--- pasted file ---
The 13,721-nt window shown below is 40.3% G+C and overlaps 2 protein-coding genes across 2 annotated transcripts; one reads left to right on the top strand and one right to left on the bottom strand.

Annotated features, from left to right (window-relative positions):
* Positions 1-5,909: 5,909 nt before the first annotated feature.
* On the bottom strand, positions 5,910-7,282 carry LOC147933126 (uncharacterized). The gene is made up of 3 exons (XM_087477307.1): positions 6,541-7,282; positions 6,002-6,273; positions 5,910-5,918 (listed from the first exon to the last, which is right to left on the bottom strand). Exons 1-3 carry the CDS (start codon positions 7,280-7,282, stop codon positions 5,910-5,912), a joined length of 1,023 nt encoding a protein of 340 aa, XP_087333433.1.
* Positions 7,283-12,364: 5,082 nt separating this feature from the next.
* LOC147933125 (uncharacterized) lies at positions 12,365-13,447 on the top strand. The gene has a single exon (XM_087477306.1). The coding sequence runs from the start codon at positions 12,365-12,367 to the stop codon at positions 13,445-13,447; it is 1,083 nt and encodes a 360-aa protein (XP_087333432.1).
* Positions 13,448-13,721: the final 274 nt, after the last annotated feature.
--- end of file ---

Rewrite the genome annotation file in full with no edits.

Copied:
The 13,721-nt window shown below is 40.3% G+C and overlaps 2 protein-coding genes across 2 annotated transcripts; one reads left to right on the top strand and one right to left on the bottom strand.

Annotated features, from left to right (window-relative positions):
* Positions 1-5,909: 5,909 nt before the first annotated feature.
* On the bottom strand, positions 5,910-7,282 carry LOC147933126 (uncharacterized). The gene is made up of 3 exons (XM_087477307.1): positions 6,541-7,282; positions 6,002-6,273; positions 5,910-5,918 (listed from the first exon to the last, which is right to left on the bottom strand). Exons 1-3 carry the CDS (start codon positions 7,280-7,282, stop codon positions 5,910-5,912), a joined length of 1,023 nt encoding a protein of 340 aa, XP_087333433.1.
* Positions 7,283-12,364: 5,082 nt separating this feature from the next.
* LOC147933125 (uncharacterized) lies at positions 12,365-13,447 on the top strand. The gene has a single exon (XM_087477306.1). The coding sequence runs from the start codon at positions 12,365-12,367 to the stop codon at positions 13,445-13,447; it is 1,083 nt and encodes a 360-aa protein (XP_087333432.1).
* Positions 13,448-13,721: the final 274 nt, after the last annotated feature.